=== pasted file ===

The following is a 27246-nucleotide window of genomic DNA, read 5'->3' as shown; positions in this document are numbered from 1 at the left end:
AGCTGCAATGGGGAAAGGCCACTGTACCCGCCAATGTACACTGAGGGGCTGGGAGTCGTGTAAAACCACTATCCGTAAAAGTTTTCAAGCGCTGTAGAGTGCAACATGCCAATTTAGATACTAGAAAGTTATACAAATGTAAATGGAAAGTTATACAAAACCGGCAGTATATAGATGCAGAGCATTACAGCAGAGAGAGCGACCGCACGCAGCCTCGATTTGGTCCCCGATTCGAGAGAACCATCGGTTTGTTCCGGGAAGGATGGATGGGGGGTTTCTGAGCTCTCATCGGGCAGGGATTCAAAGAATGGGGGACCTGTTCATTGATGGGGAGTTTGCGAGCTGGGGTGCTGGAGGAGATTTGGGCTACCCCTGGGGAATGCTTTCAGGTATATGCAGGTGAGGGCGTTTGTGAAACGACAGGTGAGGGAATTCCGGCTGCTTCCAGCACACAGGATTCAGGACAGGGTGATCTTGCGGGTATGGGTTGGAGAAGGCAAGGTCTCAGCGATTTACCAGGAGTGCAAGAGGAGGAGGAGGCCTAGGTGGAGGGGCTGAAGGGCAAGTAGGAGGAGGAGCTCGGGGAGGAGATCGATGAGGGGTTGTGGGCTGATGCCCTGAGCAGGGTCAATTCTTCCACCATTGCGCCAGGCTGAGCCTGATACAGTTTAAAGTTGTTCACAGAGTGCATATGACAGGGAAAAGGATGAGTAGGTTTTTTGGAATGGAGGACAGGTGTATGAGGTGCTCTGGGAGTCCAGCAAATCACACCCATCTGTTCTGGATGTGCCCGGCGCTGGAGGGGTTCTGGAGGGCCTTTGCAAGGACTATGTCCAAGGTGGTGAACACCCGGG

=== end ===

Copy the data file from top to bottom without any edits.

The following is a 27246-nucleotide window of genomic DNA, read 5'->3' as shown; positions in this document are numbered from 1 at the left end:
AGCTGCAATGGGGAAAGGCCACTGTACCCGCCAATGTACACTGAGGGGCTGGGAGTCGTGTAAAACCACTATCCGTAAAAGTTTTCAAGCGCTGTAGAGTGCAACATGCCAATTTAGATACTAGAAAGTTATACAAATGTAAATGGAAAGTTATACAAAACCGGCAGTATATAGATGCAGAGCATTACAGCAGAGAGAGCGACCGCACGCAGCCTCGATTTGGTCCCCGATTCGAGAGAACCATCGGTTTGTTCCGGGAAGGATGGATGGGGGGTTTCTGAGCTCTCATCGGGCAGGGATTCAAAGAATGGGGGACCTGTTCATTGATGGGGAGTTTGCGAGCTGGGGTGCTGGAGGAGATTTGGGCTACCCCTGGGGAATGCTTTCAGGTATATGCAGGTGAGGGCGTTTGTGAAACGACAGGTGAGGGAATTCCGGCTGCTTCCAGCACACAGGATTCAGGACAGGGTGATCTTGCGGGTATGGGTTGGAGAAGGCAAGGTCTCAGCGATTTACCAGGAGTGCAAGAGGAGGAGGAGGCCTAGGTGGAGGGGCTGAAGGGCAAGTAGGAGGAGGAGCTCGGGGAGGAGATCGATGAGGGGTTGTGGGCTGATGCCCTGAGCAGGGTCAATTCTTCCACCATTGCGCCAGGCTGAGCCTGATACAGTTTAAAGTTGTTCACAGAGTGCATATGACAGGGAAAAGGATGAGTAGGTTTTTTGGAATGGAGGACAGGTGTATGAGGTGCTCTGGGAGTCCAGCAAATCACACCCATCTGTTCTGGATGTGCCCGGCGCTGGAGGGGTTCTGGAGGGCCTTTGCAAGGACTATGTCCAAGGTGGTGAACACCCGGG